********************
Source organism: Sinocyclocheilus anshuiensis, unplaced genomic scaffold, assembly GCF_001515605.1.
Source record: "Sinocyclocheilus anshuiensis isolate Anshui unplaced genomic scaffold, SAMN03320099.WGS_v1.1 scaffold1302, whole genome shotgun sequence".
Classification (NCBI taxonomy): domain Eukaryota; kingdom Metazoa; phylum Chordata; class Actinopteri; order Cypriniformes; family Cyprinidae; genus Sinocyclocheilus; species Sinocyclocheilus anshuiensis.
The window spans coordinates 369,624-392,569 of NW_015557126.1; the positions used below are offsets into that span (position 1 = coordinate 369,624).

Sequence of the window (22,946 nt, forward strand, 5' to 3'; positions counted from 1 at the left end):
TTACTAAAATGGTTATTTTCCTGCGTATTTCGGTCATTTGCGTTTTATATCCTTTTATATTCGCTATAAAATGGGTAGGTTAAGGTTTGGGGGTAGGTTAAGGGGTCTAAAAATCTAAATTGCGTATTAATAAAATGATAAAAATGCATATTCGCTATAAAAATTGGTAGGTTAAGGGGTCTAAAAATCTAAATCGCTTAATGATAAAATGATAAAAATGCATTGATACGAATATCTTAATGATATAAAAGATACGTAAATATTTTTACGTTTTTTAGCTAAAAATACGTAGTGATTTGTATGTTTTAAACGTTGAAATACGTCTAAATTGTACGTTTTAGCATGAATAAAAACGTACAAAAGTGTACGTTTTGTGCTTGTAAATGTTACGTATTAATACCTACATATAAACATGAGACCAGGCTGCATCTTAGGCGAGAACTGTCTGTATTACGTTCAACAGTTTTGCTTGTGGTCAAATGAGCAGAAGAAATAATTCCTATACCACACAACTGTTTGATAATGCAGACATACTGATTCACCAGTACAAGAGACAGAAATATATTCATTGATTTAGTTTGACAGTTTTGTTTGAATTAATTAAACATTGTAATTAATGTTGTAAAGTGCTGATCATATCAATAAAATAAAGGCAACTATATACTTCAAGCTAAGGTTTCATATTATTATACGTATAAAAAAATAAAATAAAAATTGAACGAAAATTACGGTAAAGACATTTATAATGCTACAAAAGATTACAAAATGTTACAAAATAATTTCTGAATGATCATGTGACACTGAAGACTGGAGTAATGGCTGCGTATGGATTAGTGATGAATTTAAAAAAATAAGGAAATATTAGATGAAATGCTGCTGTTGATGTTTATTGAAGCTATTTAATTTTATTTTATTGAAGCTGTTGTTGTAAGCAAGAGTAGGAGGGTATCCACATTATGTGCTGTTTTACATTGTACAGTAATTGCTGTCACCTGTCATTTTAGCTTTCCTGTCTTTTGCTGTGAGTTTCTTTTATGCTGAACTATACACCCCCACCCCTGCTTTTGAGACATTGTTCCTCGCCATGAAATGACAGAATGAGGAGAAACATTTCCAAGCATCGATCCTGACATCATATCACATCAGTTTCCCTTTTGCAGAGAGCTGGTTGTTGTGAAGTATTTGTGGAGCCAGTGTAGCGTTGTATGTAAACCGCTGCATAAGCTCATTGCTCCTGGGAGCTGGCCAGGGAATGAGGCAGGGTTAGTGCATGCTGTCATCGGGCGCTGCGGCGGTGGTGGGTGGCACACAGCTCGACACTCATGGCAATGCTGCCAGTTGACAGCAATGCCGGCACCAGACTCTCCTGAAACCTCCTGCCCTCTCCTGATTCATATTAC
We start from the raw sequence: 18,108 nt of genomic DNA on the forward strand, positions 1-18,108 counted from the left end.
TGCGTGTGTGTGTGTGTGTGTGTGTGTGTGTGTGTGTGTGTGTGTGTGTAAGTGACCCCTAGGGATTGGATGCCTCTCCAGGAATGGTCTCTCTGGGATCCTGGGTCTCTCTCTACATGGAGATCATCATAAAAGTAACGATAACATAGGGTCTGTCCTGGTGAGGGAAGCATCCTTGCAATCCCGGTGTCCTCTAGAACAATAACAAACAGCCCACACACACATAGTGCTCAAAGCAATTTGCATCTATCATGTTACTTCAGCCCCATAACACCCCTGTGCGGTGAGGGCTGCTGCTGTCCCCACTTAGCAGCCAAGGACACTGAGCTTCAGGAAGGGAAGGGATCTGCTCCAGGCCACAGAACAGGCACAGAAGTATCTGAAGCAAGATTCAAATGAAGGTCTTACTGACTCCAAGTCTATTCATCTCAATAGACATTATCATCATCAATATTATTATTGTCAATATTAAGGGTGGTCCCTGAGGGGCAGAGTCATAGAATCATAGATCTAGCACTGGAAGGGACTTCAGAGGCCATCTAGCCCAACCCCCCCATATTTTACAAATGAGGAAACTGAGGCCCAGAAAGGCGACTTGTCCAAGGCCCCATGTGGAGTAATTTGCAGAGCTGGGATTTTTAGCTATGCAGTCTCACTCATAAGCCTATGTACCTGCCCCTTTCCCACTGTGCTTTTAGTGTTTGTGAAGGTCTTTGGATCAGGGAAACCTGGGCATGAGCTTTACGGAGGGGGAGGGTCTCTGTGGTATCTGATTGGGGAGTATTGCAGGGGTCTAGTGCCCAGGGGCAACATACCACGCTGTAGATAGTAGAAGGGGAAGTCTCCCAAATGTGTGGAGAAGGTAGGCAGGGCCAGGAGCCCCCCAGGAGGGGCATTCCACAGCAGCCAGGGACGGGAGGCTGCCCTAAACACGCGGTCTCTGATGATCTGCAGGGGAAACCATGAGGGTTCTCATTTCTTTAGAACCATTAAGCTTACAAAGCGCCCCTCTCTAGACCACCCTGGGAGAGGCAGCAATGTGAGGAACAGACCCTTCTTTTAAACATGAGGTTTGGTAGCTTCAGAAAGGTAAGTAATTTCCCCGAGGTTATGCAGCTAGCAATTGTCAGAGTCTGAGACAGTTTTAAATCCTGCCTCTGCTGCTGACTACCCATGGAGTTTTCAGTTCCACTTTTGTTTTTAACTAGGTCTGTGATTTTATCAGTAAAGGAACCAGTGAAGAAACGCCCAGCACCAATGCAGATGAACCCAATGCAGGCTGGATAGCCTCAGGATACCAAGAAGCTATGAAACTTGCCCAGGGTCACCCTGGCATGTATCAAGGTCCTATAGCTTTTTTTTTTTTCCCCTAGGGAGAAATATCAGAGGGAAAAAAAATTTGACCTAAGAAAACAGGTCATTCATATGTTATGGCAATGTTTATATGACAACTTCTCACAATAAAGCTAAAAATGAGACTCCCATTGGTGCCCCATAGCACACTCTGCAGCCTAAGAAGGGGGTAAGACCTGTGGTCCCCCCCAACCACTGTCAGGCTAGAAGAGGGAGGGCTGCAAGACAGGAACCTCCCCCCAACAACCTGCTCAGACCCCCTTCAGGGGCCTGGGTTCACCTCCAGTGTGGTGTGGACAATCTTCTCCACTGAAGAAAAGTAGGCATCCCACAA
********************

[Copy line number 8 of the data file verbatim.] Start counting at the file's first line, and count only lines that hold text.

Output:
TGCGTGTGTGTGTGTGTGTGTGTGTGTGTGTGTGTGTGTGTGTGTGTGTAAGTGACCCCTAGGGATTGGATGCCTCTCCAGGAATGGTCTCTCTGGGATCCTGGGTCTCTCTCTACATGGAGATCATCATAAAAGTAACGATAACATAGGGTCTGTCCTGGTGAGGGAAGCATCCTTGCAATCCCGGTGTCCTCTAGAACAATAACAAACAGCCCACACACACATAGTGCTCAAAGCAATTTGCATCTATCATGTTACTTCAGCCCCATAACACCCCTGTGCGGTGAGGGCTGCTGCTGTCCCCACTTAGCAGCCAAGGACACTGAGCTTCAGGAAGGGAAGGGATCTGCTCCAGGCCACAGAACAGGCACAGAAGTATCTGAAGCAAGATTCAAATGAAGGTCTTACTGACTCCAAGTCTATTCATCTCAATAGACATTATCATCATCAATATTATTATTGTCAATATTAAGGGTGGTCCCTGAGGGGCAGAGTCATAGAATCATAGATCTAGCACTGGAAGGGACTTCAGAGGCCATCTAGCCCAACCCCCCCATATTTTACAAATGAGGAAACTGAGGCCCAGAAAGGCGACTTGTCCAAGGCCCCATGTGGAGTAATTTGCAGAGCTGGGATTTTTAGCTATGCAGTCTCACTCATAAGCCTATGTACCTGCCCCTTTCCCACTGTGCTTTTAGTGTTTGTGAAGGTCTTTGGATCAGGGAAACCTGGGCATGAGCTTTACGGAGGGGGAGGGTCTCTGTGGTATCTGATTGGGGAGTATTGCAGGGGTCTAGTGCCCAGGGGCAACATACCACGCTGTAGATAGTAGAAGGGGAAGTCTCCCAAATGTGTGGAGAAGGTAGGCAGGGCCAGGAGCCCCCCAGGAGGGGCATTCCACAGCAGCCAGGGACGGGAGGCTGCCCTAAACACGCGGTCTCTGATGATCTGCAGGGGAAACCATGAGGGTTCTCATTTCTTTAGAACCATTAAGCTTACAAAGCGCCCCTCTCTAGACCACCCTGGGAGAGGCAGCAATGTGAGGAACAGACCCTTCTTTTAAACATGAGGTTTGGTAGCTTCAGAAAGGTAAGTAATTTCCCCGAGGTTATGCAGCTAGCAATTGTCAGAGTCTGAGACAGTTTTAAATCCTGCCTCTGCTGCTGACTACCCATGGAGTTTTCAGTTCCACTTTTGTTTTTAACTAGGTCTGTGATTTTATCAGTAAAGGAACCAGTGAAGAAACGCCCAGCACCAATGCAGATGAACCCAATGCAGGCTGGATAGCCTCAGGATACCAAGAAGCTATGAAACTTGCCCAGGGTCACCCTGGCATGTATCAAGGTCCTATAGCTTTTTTTTTTTTCCCCTAGGGAGAAATATCAGAGGGAAAAAAAATTTGACCTAAGAAAACAGGTCATTCATATGTTATGGCAATGTTTATATGACAACTTCTCACAATAAAGCTAAAAATGAGACTCCCATTGGTGCCCCATAGCACACTCTGCAGCCTAAGAAGGGGGTAAGACCTGTGGTCCCCCCCAACCACTGTCAGGCTAGAAGAGGGAGGGCTGCAAGACAGGAACCTCCCCCCAACAACCTGCTCAGACCCCCTTCAGGGGCCTGGGTTCACCTCCAGTGTGGTGTGGACAATCTTCTCCACTGAAGAAAAGTAGGCATCCCACAA